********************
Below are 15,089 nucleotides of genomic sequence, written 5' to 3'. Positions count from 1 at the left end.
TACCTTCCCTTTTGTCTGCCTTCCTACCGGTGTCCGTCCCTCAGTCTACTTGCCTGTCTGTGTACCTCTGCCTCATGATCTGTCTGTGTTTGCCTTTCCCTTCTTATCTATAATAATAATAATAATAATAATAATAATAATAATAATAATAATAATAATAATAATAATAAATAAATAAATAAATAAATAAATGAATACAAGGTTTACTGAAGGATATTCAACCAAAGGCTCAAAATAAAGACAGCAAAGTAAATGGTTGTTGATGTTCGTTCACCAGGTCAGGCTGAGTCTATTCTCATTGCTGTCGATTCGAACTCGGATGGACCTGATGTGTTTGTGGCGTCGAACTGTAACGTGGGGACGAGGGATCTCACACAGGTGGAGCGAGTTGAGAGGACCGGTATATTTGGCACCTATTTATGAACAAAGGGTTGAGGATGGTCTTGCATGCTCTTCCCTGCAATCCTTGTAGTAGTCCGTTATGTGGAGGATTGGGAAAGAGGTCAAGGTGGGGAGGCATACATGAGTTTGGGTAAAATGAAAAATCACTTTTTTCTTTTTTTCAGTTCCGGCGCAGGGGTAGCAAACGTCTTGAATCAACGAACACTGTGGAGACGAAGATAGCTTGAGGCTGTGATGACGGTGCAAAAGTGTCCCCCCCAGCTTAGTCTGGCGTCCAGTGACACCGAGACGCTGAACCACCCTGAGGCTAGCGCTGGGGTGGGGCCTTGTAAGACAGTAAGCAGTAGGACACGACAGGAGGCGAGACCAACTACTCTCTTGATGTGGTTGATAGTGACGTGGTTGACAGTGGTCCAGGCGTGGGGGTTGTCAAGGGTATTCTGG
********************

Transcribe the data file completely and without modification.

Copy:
Below are 15,089 nucleotides of genomic sequence, written 5' to 3'. Positions count from 1 at the left end.
TACCTTCCCTTTTGTCTGCCTTCCTACCGGTGTCCGTCCCTCAGTCTACTTGCCTGTCTGTGTACCTCTGCCTCATGATCTGTCTGTGTTTGCCTTTCCCTTCTTATCTATAATAATAATAATAATAATAATAATAATAATAATAATAATAATAATAATAATAATAATAAATAAATAAATAAATAAATAAATGAATACAAGGTTTACTGAAGGATATTCAACCAAAGGCTCAAAATAAAGACAGCAAAGTAAATGGTTGTTGATGTTCGTTCACCAGGTCAGGCTGAGTCTATTCTCATTGCTGTCGATTCGAACTCGGATGGACCTGATGTGTTTGTGGCGTCGAACTGTAACGTGGGGACGAGGGATCTCACACAGGTGGAGCGAGTTGAGAGGACCGGTATATTTGGCACCTATTTATGAACAAAGGGTTGAGGATGGTCTTGCATGCTCTTCCCTGCAATCCTTGTAGTAGTCCGTTATGTGGAGGATTGGGAAAGAGGTCAAGGTGGGGAGGCATACATGAGTTTGGGTAAAATGAAAAATCACTTTTTTCTTTTTTTCAGTTCCGGCGCAGGGGTAGCAAACGTCTTGAATCAACGAACACTGTGGAGACGAAGATAGCTTGAGGCTGTGATGACGGTGCAAAAGTGTCCCCCCCAGCTTAGTCTGGCGTCCAGTGACACCGAGACGCTGAACCACCCTGAGGCTAGCGCTGGGGTGGGGCCTTGTAAGACAGTAAGCAGTAGGACACGACAGGAGGCGAGACCAACTACTCTCTTGATGTGGTTGATAGTGACGTGGTTGACAGTGGTCCAGGCGTGGGGGTTGTCAAGGGTATTCTGG